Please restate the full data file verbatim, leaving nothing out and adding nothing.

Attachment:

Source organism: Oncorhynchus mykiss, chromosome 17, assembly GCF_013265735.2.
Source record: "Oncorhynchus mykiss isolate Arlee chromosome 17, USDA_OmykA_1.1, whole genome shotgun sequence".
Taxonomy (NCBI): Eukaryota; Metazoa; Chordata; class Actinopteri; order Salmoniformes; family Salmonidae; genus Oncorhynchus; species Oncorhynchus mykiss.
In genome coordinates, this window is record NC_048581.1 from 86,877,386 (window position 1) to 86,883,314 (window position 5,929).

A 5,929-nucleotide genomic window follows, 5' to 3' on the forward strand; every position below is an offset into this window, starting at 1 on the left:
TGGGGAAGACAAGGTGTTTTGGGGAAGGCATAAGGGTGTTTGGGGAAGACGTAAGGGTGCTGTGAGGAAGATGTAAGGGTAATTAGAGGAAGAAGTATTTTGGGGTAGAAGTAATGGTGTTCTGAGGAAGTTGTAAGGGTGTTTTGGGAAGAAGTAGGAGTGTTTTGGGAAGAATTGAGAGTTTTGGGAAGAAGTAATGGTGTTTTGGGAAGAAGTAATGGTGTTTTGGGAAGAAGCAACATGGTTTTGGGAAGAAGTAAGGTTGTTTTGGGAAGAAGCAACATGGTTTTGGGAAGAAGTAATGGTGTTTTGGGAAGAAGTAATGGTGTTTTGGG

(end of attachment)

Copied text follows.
Source organism: Oncorhynchus mykiss, chromosome 17, assembly GCF_013265735.2.
Source record: "Oncorhynchus mykiss isolate Arlee chromosome 17, USDA_OmykA_1.1, whole genome shotgun sequence".
Taxonomy (NCBI): Eukaryota; Metazoa; Chordata; class Actinopteri; order Salmoniformes; family Salmonidae; genus Oncorhynchus; species Oncorhynchus mykiss.
In genome coordinates, this window is record NC_048581.1 from 86,877,386 (window position 1) to 86,883,314 (window position 5,929).

A 5,929-nucleotide genomic window follows, 5' to 3' on the forward strand; every position below is an offset into this window, starting at 1 on the left:
TGGGGAAGACAAGGTGTTTTGGGGAAGGCATAAGGGTGTTTGGGGAAGACGTAAGGGTGCTGTGAGGAAGATGTAAGGGTAATTAGAGGAAGAAGTATTTTGGGGTAGAAGTAATGGTGTTCTGAGGAAGTTGTAAGGGTGTTTTGGGAAGAAGTAGGAGTGTTTTGGGAAGAATTGAGAGTTTTGGGAAGAAGTAATGGTGTTTTGGGAAGAAGTAATGGTGTTTTGGGAAGAAGCAACATGGTTTTGGGAAGAAGTAAGGTTGTTTTGGGAAGAAGCAACATGGTTTTGGGAAGAAGTAATGGTGTTTTGGGAAGAAGTAATGGTGTTTTGGG